The New York Times
July 23, 2006
Cycling Fans Go on Tour, Ending Up With the Band
By VINCENT M. MALLOZZI
Tom Shaw and the Cutters, a band of American cycling fans who took their own bows on a stage dominated by Lance Armstrong, were rooting today for one of Armstrong’s former teammates to win the Tour de France.
“Floyd Landis,’’ Shaw said. “He’s our guy.’’
Shaw, an entertainment producer who grew up in Philadelphia and lives in Manhattan, completed his first tour of fan duty in July 2001. From Paris, he drove 11 hours with his friend Tom Sabol to L’Alpe d’Huez, the most famous climb on the Tour. They arrived in the evening and pitched a tent on the side of a cliff.
“In the morning, we saw thousands of people riding up the mountain, thousands more milling around, and snow-capped mountains everywhere,’’ Shaw recalled. “We were blown away.’’
They found a place along the course where riders representing the United States Postal Service team could see and hear them cheer. They wore T-shirts with “Cutters” splashed across the front, a reference to the cycling team from Indiana in the movie “Breaking Away.’’
“Every cyclist has seen that movie,’’ Shaw, 31, said.
After winning that stage, Armstrong was returning to the team bus when he spotted Shaw and Sabol.
“Hey, Cutters, are you from Indiana?’’ Armstrong said.
Inspired by the recognition, they moved to the Pyrenees a couple of days later, thinking of ways to put their act in a higher gear. At a beach shop, Shaw bought a huge inflatable whale and Sabol an alligator, and they strapped them to their backs.
“We looked like two idiots,’’ Shaw said. “But we wanted to make sure that the American riders saw us cheering.’’
Their mission was accomplished when the Americans Tyler Hamilton and George Hincapie whizzed by with smiles on their wind-chafed faces, and Hincapie yelled, “You guys are nuts!’’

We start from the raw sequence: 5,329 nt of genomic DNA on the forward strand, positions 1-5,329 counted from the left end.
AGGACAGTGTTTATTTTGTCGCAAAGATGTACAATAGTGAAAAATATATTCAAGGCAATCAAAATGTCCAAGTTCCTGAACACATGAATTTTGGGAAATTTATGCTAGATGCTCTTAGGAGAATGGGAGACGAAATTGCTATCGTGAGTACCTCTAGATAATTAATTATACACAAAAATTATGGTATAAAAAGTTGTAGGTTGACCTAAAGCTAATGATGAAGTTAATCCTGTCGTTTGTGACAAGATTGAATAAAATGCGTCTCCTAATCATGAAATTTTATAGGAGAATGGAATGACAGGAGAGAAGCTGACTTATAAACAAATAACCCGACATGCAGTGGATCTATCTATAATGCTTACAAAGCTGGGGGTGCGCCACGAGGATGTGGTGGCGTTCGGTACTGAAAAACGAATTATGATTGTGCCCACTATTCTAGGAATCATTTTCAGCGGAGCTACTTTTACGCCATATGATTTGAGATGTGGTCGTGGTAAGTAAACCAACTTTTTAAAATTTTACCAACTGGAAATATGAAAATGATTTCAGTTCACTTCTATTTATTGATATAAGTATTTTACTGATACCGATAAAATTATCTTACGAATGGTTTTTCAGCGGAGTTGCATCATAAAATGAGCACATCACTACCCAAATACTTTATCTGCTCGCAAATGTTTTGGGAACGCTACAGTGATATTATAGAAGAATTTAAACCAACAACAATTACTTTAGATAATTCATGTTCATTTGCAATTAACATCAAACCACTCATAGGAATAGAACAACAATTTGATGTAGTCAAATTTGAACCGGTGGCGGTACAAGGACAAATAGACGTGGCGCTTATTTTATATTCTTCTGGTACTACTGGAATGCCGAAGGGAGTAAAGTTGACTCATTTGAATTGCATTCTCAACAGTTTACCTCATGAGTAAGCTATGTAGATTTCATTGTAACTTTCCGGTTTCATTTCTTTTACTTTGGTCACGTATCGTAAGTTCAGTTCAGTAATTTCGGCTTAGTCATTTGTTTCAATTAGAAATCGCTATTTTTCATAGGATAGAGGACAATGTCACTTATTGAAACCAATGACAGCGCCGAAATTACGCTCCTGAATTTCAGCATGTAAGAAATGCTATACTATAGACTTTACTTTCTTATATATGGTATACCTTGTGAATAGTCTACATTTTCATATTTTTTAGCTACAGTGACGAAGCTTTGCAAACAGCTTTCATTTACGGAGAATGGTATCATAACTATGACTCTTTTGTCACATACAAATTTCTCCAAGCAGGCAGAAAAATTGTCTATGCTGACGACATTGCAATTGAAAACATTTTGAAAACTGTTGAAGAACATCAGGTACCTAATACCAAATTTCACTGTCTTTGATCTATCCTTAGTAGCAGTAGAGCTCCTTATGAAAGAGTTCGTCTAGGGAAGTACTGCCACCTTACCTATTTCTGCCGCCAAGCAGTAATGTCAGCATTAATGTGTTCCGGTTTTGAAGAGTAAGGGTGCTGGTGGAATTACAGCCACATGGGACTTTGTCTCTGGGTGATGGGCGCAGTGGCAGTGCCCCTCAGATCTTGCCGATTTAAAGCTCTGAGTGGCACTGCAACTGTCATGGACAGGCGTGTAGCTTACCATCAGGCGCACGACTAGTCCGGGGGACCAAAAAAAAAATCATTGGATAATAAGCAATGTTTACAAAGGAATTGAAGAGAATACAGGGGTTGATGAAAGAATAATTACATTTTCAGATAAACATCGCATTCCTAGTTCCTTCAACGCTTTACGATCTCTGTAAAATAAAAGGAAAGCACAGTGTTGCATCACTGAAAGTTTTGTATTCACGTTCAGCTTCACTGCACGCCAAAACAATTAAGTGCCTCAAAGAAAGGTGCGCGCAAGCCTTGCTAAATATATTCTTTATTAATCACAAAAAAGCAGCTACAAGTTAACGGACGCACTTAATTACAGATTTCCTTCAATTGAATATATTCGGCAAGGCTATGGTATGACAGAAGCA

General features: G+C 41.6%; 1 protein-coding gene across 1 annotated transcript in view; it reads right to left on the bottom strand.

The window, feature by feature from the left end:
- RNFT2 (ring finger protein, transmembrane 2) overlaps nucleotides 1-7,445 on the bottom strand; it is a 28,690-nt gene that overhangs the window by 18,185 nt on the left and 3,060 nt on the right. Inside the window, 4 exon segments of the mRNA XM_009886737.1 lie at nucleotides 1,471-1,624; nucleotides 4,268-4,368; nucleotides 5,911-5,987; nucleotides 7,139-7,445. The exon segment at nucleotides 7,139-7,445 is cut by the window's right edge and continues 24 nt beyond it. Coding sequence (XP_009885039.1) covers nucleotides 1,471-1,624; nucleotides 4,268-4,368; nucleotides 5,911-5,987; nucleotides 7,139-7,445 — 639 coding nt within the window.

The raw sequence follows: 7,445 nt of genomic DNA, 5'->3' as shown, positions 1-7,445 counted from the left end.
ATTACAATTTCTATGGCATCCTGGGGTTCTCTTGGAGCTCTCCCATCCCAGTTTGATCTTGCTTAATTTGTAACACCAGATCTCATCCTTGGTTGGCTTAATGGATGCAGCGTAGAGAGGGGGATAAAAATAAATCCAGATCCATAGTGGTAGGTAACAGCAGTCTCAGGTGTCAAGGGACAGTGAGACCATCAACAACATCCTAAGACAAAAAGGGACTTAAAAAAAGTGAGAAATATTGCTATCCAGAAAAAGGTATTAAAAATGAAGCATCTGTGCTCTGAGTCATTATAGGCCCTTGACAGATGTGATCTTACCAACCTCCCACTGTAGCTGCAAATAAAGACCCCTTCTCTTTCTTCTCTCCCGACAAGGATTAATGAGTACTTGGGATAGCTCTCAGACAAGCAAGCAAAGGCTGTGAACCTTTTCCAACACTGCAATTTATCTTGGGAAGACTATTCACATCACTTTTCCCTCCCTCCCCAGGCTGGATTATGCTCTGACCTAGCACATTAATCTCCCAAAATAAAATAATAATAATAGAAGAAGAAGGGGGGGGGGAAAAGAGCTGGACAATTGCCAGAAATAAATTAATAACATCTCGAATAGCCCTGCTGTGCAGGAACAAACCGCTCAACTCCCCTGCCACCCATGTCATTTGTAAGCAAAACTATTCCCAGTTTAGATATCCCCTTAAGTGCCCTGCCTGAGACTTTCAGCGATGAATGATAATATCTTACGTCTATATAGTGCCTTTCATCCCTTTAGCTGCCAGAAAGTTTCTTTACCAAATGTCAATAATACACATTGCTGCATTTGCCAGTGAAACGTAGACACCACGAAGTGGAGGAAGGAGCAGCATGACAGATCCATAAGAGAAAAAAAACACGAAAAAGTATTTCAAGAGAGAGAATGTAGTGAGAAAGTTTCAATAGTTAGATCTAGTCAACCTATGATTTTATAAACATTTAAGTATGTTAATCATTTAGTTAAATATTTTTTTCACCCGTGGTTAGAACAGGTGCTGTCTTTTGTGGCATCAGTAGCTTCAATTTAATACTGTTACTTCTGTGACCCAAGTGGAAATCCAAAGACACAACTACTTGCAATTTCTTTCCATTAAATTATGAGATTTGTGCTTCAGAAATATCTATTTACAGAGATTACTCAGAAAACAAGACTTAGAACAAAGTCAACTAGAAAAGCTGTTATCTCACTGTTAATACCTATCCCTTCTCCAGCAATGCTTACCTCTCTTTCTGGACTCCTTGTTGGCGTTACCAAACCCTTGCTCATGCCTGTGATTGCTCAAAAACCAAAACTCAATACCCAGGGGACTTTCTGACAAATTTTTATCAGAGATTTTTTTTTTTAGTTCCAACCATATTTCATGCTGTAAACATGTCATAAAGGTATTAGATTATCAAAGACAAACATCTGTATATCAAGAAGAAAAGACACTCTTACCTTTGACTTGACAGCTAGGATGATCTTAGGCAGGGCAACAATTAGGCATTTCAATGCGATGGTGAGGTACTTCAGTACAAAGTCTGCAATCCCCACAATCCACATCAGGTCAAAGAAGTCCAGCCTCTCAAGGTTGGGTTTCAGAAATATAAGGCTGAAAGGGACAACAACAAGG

After Armstrong won his third straight Tour, Shaw and Sabol — wearing jeans and flip-flops — crashed the victory party at a Paris hotel. While tiptoeing through the front door, they were spotted by Armstrong, who waved them in.
Shaw and Sabol returned home with stories of their excellent adventure, but relatives and friends were skeptical.
“Everyone thought we were showing off,’’ said Sabol, 30, a geologist in Flagstaff, Ariz. “They were like, ‘Yeah, right, whatever.’ ”
The next year, they invited four other friends from their days at La Salle University. Everyone wore a Cutters T-shirt except Shaw, who dressed as Uncle Sam.
During a stage in Bordeaux, the Cutters handed out priority mail stickers that other fans placed on their clothing as a sign of support for the United States Postal Service team.
After Armstrong won his fourth straight Tour, the Cutters returned to the hotel where the Postal Service team was staying, and they were stunned when every member of the team emerged to offer high-fives as a way of thanking them. Landis, then a rookie, caroused the longest with the Cutters.
Armstrong invited Shaw and his friends to the official victory party, where Shaw announced that he was giving away his inflatable whale as the first Cutter of the Year award.
“And the winner is,’’ Shaw said, prompting Armstrong to stand, “Floyd Landis.’’
The Cutters returned the next three years, cheering as Armstrong steered to victory each time, the seventh time with the Discovery Channel team. Shaw refuses to believe the people he has heard accuse Armstrong of dominating the Tour with the help of performance-enhancers.
“You can’t be a fan and not question it or analyze it,” Shaw said. “But as far as Lance is concerned, he’s a guy who trains harder than everyone else. His diet, his physique and his equipment is superior to everyone else’s. And that was evident when you hung around him.”
During Armstrong’s reign, the Cutters stole a few beams of his spotlight, appearing in newspapers and on television. They began working for the Web sites of two corporate sponsors, and interviewed riders for “The Roadside Tour,” a show on OLN.
Before long, cycling fans wanted their autographs. Shaw even began dating one of the women who helped the leading rider slip on the yellow jersey.
After skipping this year’s Tour for a chance to see World Cup soccer in Germany, Shaw said that he would resume his pilgrimage to cycling’s holy land next year.
“Most of us are all grown up now with real jobs, and some of us are married,’’ he said. “But I’ll be back next year, for sure.’’
Bonus photo from NYT: